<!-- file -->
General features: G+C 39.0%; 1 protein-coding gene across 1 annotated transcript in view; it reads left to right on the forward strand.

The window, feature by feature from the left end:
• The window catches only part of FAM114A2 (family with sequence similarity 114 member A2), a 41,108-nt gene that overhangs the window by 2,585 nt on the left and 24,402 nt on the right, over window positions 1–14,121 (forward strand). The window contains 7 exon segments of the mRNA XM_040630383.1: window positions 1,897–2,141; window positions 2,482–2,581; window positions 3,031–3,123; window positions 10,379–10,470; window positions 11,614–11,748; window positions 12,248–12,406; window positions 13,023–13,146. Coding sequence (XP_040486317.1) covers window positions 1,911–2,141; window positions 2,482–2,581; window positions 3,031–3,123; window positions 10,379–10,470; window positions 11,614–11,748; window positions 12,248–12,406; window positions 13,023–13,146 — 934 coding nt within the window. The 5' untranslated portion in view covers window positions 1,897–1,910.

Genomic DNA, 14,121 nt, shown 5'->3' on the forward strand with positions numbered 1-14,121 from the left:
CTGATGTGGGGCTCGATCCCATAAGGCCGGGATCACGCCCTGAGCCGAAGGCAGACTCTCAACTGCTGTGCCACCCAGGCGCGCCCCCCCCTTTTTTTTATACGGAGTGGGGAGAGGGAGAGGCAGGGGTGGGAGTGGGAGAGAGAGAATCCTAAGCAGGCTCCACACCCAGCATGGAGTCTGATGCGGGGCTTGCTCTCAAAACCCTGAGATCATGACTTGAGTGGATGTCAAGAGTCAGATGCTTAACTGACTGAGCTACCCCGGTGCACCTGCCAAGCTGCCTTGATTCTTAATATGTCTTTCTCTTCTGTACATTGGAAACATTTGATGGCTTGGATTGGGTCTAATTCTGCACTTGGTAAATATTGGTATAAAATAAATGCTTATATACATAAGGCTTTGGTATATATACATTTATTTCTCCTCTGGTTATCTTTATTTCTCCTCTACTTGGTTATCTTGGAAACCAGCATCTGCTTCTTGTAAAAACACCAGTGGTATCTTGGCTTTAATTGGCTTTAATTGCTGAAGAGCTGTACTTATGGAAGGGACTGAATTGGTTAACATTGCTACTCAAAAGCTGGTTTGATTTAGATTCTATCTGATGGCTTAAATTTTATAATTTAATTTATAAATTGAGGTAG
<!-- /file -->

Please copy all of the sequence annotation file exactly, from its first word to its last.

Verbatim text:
General features: G+C 39.0%; 1 protein-coding gene across 1 annotated transcript in view; it reads left to right on the forward strand.

The window, feature by feature from the left end:
• The window catches only part of FAM114A2 (family with sequence similarity 114 member A2), a 41,108-nt gene that overhangs the window by 2,585 nt on the left and 24,402 nt on the right, over window positions 1–14,121 (forward strand). The window contains 7 exon segments of the mRNA XM_040630383.1: window positions 1,897–2,141; window positions 2,482–2,581; window positions 3,031–3,123; window positions 10,379–10,470; window positions 11,614–11,748; window positions 12,248–12,406; window positions 13,023–13,146. Coding sequence (XP_040486317.1) covers window positions 1,911–2,141; window positions 2,482–2,581; window positions 3,031–3,123; window positions 10,379–10,470; window positions 11,614–11,748; window positions 12,248–12,406; window positions 13,023–13,146 — 934 coding nt within the window. The 5' untranslated portion in view covers window positions 1,897–1,910.

Genomic DNA, 14,121 nt, shown 5'->3' on the forward strand with positions numbered 1-14,121 from the left:
CTGATGTGGGGCTCGATCCCATAAGGCCGGGATCACGCCCTGAGCCGAAGGCAGACTCTCAACTGCTGTGCCACCCAGGCGCGCCCCCCCCTTTTTTTTATACGGAGTGGGGAGAGGGAGAGGCAGGGGTGGGAGTGGGAGAGAGAGAATCCTAAGCAGGCTCCACACCCAGCATGGAGTCTGATGCGGGGCTTGCTCTCAAAACCCTGAGATCATGACTTGAGTGGATGTCAAGAGTCAGATGCTTAACTGACTGAGCTACCCCGGTGCACCTGCCAAGCTGCCTTGATTCTTAATATGTCTTTCTCTTCTGTACATTGGAAACATTTGATGGCTTGGATTGGGTCTAATTCTGCACTTGGTAAATATTGGTATAAAATAAATGCTTATATACATAAGGCTTTGGTATATATACATTTATTTCTCCTCTGGTTATCTTTATTTCTCCTCTACTTGGTTATCTTGGAAACCAGCATCTGCTTCTTGTAAAAACACCAGTGGTATCTTGGCTTTAATTGGCTTTAATTGCTGAAGAGCTGTACTTATGGAAGGGACTGAATTGGTTAACATTGCTACTCAAAAGCTGGTTTGATTTAGATTCTATCTGATGGCTTAAATTTTATAATTTAATTTATAAATTGAGGTAG